A few years ago I wrote a song about a ghost that haunted a Kroger; it was the ghost of someone who had died after eating spoiled supermarket sushi, and its eternal mission was to warn others, lest they meet the same fate.
No, it wasn’t my best work, but the point was clear: Why would anyone ever eat sushi they found in a grocery store? Grocery stores are for bread and milk; sushi bars are for sushi. Pretty simple, right?
Well, not so fast: It seems modern times have changed the game — I later broke down and tried some sushi from a grocery, and guess what? It wasn’t too bad. Now it’s commonplace. To that end, I decided to test out a few around town to see just how far this supermarket sushi evolution has come.
First, I went to Kroger in Clifton — in honor of my song, of course — and walked out with a sampler that included a couple of small tekkamaki rolls, and four pieces of nigiri (tuna and salmon). Provided to the store by a company called AFC Franchise Corp., it was beautifully presented, looked and smelled inviting and didn’t hold back on ingredients, blending plenty of avocado with a couple of nice sauces, with one of the rolls topped with roe.
The cost? $12. That’s great value, even if it didn’t seem to have the same bold flavor profile you’d get from made-to-order sushi. Truth be told, while I enjoyed it, if I’d been craving sushi bar fare, that ready-to-serve sampler wouldn’t have quite satisfied my desires. It was good, but not great.
Next I went to Whole Foods in St. Matthews — if any chain is going to have good sushi, it has to be Whole Foods, right? I decided on a spicy tuna avocado roll, but the selection there was reasonable, featuring a range from basic nigiri to a pretty tempting specimen called a Red Dragon Crunch Roll, which was topped with fresh jalapeño slices.
When I opened up the plastic container, which was blander than the Kroger packaging, I noticed the avocado was beginning to show minor, brown spotting in a couple of places, but the plentiful tuna looked and smelled fresh. For $8.99, I got nine enormous pieces, good enough for a worthy lunch. The spicy orange sauce was not too spicy so as to overwhelm the rest of the ingredients, and the overall flavor was good. Respectable job by Genji, who provides the sushi for Whole Foods.
I decided to give the new Fresh Thyme grocery in St. Matthews a try as well, and I was surprised to find the chef there making sushi fresh — she even offered to make me something to order. I wanted to keep it fair, so I got a pre-made dynamite roll, with spicy fish that appeared to be tuna (what the roll is made with rotates, if I read the menu correctly), plus crab and avocado, and drizzled with orange sauce for a reasonable $6.95.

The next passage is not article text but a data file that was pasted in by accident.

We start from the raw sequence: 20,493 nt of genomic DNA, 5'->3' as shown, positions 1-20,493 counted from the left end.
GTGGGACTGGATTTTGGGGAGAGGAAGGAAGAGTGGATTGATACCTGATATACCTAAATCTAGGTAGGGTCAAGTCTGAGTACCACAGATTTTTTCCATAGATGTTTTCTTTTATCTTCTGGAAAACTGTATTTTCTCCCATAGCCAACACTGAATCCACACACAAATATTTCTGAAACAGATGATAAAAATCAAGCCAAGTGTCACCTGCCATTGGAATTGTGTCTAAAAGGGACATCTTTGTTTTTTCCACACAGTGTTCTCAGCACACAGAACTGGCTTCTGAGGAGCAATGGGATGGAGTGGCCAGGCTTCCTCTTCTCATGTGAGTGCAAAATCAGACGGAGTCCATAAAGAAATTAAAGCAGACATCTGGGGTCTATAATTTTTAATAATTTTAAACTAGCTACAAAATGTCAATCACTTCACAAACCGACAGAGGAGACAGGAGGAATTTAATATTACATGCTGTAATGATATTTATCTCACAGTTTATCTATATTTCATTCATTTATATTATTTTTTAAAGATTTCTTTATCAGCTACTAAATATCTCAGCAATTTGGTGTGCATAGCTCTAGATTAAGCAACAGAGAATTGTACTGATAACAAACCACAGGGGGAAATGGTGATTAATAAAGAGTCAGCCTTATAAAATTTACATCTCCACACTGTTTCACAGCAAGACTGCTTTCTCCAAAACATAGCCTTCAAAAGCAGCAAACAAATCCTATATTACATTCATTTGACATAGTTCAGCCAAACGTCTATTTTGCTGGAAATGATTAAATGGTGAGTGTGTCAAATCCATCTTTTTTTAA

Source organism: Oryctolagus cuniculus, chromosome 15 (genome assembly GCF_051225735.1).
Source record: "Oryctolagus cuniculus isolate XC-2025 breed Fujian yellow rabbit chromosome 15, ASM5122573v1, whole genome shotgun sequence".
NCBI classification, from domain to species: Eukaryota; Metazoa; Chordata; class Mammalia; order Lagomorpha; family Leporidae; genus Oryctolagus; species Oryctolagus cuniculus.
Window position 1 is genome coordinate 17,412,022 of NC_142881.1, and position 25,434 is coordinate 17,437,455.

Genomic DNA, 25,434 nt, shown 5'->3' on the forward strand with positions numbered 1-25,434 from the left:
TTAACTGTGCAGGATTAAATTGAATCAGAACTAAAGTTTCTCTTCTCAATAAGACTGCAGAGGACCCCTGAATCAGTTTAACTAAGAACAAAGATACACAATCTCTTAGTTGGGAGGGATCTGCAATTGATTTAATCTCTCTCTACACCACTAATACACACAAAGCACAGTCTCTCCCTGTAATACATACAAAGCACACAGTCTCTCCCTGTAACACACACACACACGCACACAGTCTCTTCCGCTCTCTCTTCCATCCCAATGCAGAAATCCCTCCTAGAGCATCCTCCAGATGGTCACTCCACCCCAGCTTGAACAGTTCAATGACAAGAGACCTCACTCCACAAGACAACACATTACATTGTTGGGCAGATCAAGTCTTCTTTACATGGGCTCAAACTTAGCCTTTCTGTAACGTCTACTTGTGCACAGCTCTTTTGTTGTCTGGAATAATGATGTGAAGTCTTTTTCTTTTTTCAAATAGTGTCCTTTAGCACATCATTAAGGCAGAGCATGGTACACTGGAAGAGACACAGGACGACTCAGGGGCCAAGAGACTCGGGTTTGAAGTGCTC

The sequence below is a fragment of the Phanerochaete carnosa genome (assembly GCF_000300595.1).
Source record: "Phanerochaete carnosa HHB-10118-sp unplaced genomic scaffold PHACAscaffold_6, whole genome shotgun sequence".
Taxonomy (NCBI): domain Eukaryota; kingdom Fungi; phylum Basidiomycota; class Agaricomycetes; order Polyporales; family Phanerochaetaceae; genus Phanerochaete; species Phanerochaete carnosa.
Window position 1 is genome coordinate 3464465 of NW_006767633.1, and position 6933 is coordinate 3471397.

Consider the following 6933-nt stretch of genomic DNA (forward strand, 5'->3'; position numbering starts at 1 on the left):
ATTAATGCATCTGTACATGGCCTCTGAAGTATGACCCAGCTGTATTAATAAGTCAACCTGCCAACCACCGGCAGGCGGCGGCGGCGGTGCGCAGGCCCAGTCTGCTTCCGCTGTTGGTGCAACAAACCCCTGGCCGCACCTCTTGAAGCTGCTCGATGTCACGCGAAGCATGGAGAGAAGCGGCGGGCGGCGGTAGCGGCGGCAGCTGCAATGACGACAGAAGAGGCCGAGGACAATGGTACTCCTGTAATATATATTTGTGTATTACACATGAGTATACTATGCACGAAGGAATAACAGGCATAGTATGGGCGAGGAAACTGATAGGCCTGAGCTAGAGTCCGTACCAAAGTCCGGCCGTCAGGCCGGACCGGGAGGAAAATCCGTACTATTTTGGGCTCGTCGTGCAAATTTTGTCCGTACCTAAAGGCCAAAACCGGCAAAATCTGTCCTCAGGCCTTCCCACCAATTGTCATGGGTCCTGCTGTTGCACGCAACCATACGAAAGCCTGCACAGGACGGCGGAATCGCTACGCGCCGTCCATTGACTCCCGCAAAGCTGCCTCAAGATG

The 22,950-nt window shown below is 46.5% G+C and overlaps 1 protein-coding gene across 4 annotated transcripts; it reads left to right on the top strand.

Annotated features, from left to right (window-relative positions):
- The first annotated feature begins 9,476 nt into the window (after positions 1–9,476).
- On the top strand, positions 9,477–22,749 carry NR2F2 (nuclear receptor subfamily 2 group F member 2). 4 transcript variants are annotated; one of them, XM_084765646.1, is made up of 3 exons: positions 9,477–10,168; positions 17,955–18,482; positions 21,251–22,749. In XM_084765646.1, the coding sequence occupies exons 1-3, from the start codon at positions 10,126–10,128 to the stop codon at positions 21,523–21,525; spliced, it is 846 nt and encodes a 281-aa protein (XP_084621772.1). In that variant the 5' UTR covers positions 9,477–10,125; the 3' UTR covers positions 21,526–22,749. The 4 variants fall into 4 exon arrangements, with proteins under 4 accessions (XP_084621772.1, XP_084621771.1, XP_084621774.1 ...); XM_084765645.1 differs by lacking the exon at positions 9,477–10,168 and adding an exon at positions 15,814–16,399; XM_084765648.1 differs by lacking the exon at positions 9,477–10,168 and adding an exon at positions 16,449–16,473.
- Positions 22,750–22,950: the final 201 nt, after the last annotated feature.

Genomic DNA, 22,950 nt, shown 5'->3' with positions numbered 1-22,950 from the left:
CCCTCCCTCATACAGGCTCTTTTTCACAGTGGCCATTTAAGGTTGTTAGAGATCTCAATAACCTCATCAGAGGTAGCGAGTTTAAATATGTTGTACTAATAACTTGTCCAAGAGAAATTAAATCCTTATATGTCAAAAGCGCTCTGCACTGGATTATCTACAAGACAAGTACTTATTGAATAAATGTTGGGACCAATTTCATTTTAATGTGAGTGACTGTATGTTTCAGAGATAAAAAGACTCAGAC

Provided by Arata Sushi, the offerings focus on rolls and party platters. The sushi comes in colorful plastic containers with the usual garnish of wasabi and ginger, protected by a little strip of plastic grass. My roll consisted of 10 medium-to-large pieces, and it was evident it hadn’t been sitting long. My guess is the chef had made it within the hour, as the textures and flavors were a bit more of what I was expecting than what I had at Kroger and Whole Foods. Still, it wasn’t a total home run — good, not great.
Here’s the deal with so-called supermarket sushi: Because it is refrigerated to maintain freshness, the flavor in the fish and vegetables becomes muted, and too often the rice takes on a weird texture, as if it is becoming a paste rather than made up of individual grains. Of course, not refrigerating it would be a risk, as raw fish sitting out at room temperature all day could ultimately lead a customer to a fate like the ghost in my song. (Not to mention, a resulting lawsuit for the store.)
In addition, cutting sushi just before serving it is not an exercise in procrastination — much of the fish’s flavor is waiting inside, and once cut, the meat begins to oxidize. Of course, one can only imagine that the fish we find in, say, a spicy tuna roll or Alaska roll at any market is also likely not the high-quality stuff your favorite chef seeks when stocking his bar.
My final conclusion here is that, in a pinch, supermarket sushi isn’t nearly as bad an idea as I once imagined it to be, and it’s generally good value, to boot. But when it’s all said and done, I prefer my sushi to be made to order, and served at proper temperatures. Sushi isn’t cheap — I want to get all the enjoyment out of it I can.